Injection Moulding Fumes Purified
Injection Moulding Fumes Purified
Platinum Catalyst Promotes low Temperature Combustion
Catalytic combustion is now a well established method of controlling a wide range of air pollution problems. A relatively new and improved process for the production of plastic injection mouldings resulted in the discharge to the working environment of small, but potentially offensive, volumes of malodorous or toxic fumes. This article very briefly describes the new process, then shows how existing well tried technology has been adapted to solve the pollution problem economically.
As the short- and long-term effects of atmospheric pollution are becoming more fully understood, and more widely publicised and discussed, demands are growing for the effective control of many forms of pollution. In the U.K. the 1974 Health and Safety at Work Act was one government’s response to such pressures, and this in turn has resulted in personnel throughout industry being more aware of the various forms of pollution which may exist in their working environment. Such a problem can arise when some of the many raw materials used in the plastics manufacturing industry are processed and give rise to the emission of odorous, and sometimes toxic, gases which if discharged directly into the working environment could be present in unacceptably high concentrations. This particular problem was first brought to the attention of Johnson Matthey Chemicals Limited by one of the world’s largest suppliers of plastics raw materials who were carrying out research and development on plastics injection moulding techniques.
The basic principles of plastics injection moulding have been established for many years and it is well known that water vapour and the organic gases dissolved in the plastics feedstock must be removed if high quality products are to be moulded. This has long been done by a heat pre-treatment of the pelleted or powdered raw plastics materials before they are loaded into the feed hopper of the injection moulding machine.
The introduction of the vented barrel moulding machine in 1970 was probably the single most important technical innovation in plastics injection moulding for decades. It avoids the need for the pre-treatment stage, and results in lower production costs. The raw plastic feedstocks are fed directly into the moulding machine, and the water vapour and other gases—including the thermal degradation products which are given off by the plastic during the melting and kneading stages of the moulding cycle—are released from the machine; the vent being located in the section of the barrel where the feedstock material is fully plasticised and the barrel pressure is atmospheric.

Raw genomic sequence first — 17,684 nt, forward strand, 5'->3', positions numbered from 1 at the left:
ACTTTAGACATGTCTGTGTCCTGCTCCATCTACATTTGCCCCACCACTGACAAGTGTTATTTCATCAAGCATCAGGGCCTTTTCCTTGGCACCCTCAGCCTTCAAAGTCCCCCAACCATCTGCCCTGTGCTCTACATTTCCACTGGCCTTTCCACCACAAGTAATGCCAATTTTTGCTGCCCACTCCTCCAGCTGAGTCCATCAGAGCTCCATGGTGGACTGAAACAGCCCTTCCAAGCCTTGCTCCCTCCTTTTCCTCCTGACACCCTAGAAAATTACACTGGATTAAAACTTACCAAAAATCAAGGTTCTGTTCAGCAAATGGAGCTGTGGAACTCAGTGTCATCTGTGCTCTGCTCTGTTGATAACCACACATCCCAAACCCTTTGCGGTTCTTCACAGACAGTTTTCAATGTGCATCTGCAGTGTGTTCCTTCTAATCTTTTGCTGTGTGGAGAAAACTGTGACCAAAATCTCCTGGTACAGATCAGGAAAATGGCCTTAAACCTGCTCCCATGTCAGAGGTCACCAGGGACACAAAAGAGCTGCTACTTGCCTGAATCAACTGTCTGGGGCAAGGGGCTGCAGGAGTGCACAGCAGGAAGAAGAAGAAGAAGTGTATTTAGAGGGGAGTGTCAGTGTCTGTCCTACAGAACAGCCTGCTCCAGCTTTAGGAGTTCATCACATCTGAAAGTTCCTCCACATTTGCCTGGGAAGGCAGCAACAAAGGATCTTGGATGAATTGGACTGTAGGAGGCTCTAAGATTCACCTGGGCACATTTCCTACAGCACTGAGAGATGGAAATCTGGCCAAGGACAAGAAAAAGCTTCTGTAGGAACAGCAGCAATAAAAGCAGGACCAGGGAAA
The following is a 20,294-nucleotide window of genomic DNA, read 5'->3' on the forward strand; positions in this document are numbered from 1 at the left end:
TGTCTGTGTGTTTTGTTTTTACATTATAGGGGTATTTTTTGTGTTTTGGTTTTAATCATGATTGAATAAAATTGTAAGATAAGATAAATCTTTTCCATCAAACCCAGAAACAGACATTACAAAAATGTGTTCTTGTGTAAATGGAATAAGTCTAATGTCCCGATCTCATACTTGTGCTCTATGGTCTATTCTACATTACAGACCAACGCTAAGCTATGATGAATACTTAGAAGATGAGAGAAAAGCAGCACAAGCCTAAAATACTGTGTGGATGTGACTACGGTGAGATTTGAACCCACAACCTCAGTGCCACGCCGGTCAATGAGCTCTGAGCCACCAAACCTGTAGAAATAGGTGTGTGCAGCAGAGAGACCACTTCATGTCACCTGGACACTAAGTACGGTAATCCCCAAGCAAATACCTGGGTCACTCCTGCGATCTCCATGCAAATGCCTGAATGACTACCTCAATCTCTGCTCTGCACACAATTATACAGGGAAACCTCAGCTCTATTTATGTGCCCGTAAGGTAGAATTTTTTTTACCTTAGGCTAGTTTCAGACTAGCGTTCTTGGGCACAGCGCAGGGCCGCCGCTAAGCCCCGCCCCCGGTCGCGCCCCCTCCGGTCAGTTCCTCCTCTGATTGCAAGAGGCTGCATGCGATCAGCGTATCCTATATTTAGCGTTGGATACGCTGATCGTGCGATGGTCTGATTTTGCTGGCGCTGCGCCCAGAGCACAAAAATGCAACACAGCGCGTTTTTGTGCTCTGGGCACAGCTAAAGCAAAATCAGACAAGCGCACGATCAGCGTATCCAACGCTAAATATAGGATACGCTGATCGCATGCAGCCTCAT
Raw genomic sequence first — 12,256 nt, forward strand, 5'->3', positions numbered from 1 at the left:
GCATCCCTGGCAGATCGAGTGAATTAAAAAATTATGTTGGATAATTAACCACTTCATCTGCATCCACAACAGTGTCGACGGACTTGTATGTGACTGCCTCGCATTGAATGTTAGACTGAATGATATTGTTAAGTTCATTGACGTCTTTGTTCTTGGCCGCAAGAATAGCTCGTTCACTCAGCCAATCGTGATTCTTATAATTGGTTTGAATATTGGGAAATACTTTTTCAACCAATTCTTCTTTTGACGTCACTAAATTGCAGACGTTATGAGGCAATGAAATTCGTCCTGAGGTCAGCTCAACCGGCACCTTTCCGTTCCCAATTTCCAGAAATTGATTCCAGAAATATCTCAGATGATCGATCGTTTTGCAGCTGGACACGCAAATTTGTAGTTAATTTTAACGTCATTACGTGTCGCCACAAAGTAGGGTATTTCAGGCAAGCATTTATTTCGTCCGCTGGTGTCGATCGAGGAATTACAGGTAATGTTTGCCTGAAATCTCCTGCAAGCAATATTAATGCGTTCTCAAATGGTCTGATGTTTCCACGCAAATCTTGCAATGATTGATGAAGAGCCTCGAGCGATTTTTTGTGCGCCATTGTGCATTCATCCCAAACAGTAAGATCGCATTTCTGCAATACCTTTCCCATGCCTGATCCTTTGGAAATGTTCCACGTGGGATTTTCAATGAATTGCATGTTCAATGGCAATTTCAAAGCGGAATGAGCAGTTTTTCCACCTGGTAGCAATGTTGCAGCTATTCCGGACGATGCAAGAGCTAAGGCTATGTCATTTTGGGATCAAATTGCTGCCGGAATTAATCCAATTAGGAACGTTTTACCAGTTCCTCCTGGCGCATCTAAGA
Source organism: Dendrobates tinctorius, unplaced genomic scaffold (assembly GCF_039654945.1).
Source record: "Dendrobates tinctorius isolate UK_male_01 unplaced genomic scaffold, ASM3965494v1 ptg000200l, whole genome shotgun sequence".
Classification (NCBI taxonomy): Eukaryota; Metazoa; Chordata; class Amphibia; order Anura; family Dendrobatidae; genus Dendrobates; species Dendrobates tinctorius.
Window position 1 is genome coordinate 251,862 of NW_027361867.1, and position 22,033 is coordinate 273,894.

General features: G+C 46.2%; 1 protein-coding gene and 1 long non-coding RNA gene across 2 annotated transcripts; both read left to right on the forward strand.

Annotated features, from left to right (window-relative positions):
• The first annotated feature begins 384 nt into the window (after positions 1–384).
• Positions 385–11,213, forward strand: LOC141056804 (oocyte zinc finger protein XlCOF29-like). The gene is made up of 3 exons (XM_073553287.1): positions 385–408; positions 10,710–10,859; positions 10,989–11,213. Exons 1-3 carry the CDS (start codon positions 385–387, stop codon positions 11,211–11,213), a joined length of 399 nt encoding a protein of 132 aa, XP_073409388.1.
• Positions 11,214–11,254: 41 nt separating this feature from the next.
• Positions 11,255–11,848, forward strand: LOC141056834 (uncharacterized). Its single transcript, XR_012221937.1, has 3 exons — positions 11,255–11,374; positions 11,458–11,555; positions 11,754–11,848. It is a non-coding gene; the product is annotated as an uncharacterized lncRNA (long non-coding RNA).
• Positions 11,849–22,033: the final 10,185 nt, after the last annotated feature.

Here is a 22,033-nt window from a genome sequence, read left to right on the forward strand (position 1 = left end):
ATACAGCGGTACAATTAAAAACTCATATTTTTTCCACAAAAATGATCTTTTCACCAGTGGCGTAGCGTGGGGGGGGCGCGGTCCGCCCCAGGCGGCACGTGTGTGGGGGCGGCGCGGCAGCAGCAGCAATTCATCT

Although there are very obvious practical and technical advantages with this new type of machine there is one potentially serious environmental disadvantage in that many of the organic component vapours are either toxic or at least very unpleasant. Furthermore, the gases are discharged in the vicinity of the machine operator.
One possible solution to this problem is to draw the gases away from the barrel vent and exhaust them to the outside atmosphere. However, such a system is often not acceptable because of the running costs and the practical problems associated with the installation of ducting and the necessary extraction fans.
It was considered that the most effective solution to the problem would be to destroy the vent gases at source by incineration and that the most economic way of doing this would be by low temperature catalytic oxidation, a technique already known to be particularly effective for removing the organic fumes produced by a wide variety of process industries.
On-site tests using a prototype catalytic combustion unit fitted with a ceramic honeycomb-supported platinum catalyst successfully demonstrated the destruction of the organic vapour components of the vent gases. Consultation with vented barrel injection moulding machine manufacturers then established that the most practical attachment point for the unit would be directly above the vent hole. Furthermore, it should be easily fitted to different models of moulding machines, be simple to operate and be virtually maintenance free for prolonged operation. All these features were then incorporated into the Honeycat® Vent Gas Purifier, which is shown in the photograph fitted above the vent port of a typical vented barrel injection moulding machine.
Since its introduction to the market four years ago, the Honeycat® Vent Gas Purifier has aroused considerable interest in the plastics injection moulding industry, both in the U.K. and abroad, and it is now widely regarded as an essential component by many injection moulding process operators. In addition its effectiveness has been endorsed by most of the leading injection moulding machine manufacturers who now recommend it to their customers as an approved accessory.